The history of the British trans community is usually told through non-fiction, as a way of convincing people it has a right to even exist. Juliet Jacques’ ‘Variations’ tries to move beyond the Right’s culture-war turf.
A 25th anniversary edition of Brian Eno’s 1995 diaries show just how much has changed since that time, the author included.
Trevor Griffiths’ 1975 play ‘Comedians’ took a serious look at what makes us laugh, and why. In a political era where comedians, journalists, and politicians are often the same people, it has something to teach us.
Former Labour leader Jeremy Corbyn on how the arts shaped his worldview, why it shouldn’t become a preserve of the rich – and the need to support culture workers fighting the crisis in their industry.
This week, Rishi Sunak created a storm when he suggested arts workers find other jobs – but the comment wasn’t just a slip, it was reflective of a government that is overseeing the slow death of Britain’s culture sector.
The newspaper columns of Paul B. Preciado combine queer history and a sober account of the last decade of left advance.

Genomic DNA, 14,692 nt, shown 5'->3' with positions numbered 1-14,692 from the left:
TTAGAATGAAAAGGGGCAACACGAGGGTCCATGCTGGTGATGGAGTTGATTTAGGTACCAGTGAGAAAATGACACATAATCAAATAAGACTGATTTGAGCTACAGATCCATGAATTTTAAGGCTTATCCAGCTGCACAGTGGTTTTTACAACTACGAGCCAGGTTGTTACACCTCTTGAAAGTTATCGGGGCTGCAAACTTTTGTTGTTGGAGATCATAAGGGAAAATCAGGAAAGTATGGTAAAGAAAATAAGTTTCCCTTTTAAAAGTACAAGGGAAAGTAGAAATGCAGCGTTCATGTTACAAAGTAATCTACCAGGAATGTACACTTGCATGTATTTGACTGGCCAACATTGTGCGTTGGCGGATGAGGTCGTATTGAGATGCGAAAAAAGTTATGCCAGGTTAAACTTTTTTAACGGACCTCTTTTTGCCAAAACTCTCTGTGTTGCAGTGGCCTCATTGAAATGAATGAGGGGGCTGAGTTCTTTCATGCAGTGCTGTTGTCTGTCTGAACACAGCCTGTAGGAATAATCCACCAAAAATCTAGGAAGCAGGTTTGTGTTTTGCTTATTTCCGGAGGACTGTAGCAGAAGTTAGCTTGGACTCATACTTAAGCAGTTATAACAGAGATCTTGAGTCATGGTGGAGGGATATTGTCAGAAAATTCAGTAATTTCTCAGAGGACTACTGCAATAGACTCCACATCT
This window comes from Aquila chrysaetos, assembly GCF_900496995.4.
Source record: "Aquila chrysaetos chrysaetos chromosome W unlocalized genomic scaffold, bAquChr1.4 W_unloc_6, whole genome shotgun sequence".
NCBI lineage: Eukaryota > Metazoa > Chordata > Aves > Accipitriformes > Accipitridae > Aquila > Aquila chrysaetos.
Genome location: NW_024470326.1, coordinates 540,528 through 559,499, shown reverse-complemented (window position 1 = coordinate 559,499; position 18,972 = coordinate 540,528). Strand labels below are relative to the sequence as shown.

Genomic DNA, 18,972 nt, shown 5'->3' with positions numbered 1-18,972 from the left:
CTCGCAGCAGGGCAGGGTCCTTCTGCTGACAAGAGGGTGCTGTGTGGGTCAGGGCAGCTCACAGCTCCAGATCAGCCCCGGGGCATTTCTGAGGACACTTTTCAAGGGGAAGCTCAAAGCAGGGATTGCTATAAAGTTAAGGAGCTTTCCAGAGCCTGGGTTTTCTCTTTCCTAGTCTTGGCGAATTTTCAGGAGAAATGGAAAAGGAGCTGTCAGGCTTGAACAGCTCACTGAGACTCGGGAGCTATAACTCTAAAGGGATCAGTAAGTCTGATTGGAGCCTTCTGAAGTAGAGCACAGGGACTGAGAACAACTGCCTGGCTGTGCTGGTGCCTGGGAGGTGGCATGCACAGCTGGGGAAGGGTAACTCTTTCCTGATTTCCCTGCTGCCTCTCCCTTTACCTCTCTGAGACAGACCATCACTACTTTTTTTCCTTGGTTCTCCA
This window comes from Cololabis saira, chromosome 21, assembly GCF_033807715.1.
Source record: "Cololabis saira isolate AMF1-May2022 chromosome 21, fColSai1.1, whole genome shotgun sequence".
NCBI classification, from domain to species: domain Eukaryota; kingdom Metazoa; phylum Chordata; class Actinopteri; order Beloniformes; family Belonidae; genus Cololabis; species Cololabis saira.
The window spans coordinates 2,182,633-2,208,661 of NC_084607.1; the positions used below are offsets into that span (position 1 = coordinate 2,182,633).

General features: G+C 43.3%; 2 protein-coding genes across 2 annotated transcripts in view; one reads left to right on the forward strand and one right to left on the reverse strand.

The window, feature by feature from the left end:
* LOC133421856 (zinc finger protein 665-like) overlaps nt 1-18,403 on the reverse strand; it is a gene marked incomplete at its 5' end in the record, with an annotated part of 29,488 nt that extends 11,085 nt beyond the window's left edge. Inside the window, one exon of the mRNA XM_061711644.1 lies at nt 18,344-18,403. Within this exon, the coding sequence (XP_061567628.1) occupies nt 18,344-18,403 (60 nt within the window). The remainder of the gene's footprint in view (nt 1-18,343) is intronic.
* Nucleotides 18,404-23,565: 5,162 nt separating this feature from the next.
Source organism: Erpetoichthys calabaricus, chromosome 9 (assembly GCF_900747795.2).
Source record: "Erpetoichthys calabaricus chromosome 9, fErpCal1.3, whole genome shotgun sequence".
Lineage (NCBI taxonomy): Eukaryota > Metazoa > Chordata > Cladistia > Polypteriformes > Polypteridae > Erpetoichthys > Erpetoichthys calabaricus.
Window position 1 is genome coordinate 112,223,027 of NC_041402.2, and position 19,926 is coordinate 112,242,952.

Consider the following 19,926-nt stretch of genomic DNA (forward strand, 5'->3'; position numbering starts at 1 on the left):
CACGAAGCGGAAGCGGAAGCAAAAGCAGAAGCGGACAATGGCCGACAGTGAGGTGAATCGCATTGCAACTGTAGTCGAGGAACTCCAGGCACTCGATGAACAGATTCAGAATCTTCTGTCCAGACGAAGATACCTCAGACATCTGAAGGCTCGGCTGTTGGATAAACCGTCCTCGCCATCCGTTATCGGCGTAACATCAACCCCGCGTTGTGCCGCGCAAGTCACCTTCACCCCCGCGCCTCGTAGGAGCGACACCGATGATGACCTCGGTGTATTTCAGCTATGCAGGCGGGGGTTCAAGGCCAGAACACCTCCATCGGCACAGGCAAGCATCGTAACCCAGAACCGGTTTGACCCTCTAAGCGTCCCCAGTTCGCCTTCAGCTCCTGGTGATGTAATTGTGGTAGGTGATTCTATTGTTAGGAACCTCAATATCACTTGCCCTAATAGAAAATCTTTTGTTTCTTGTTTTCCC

In the best of the party’s traditions, Labour’s manifesto for this election promises to open up the arts to those from all backgrounds – breaking a cycle which increasingly restricts cultural expression to an elite.
South American poet Néstor Perlongher’s work imagined a solidarity based on “a multitude of comrades, each more extravagant than the next.”
The leftist poet Rafael Alberti was forced into exile by Franco, but his determination to return symbolised the hopes of the Spanish Republic.
João Moreira Salles’ In The Intense Now shows how the revolutionaries of the sixties used — and were used by — the media.
As a socialist playwright, revolutionary president, and exile from the Nazis, Ernst Toller’s life and work demonstrated the importance of conviction in creativity.
As the LGBT community makes progress on legal rights, its politics are haunted by those who asked more radical questions.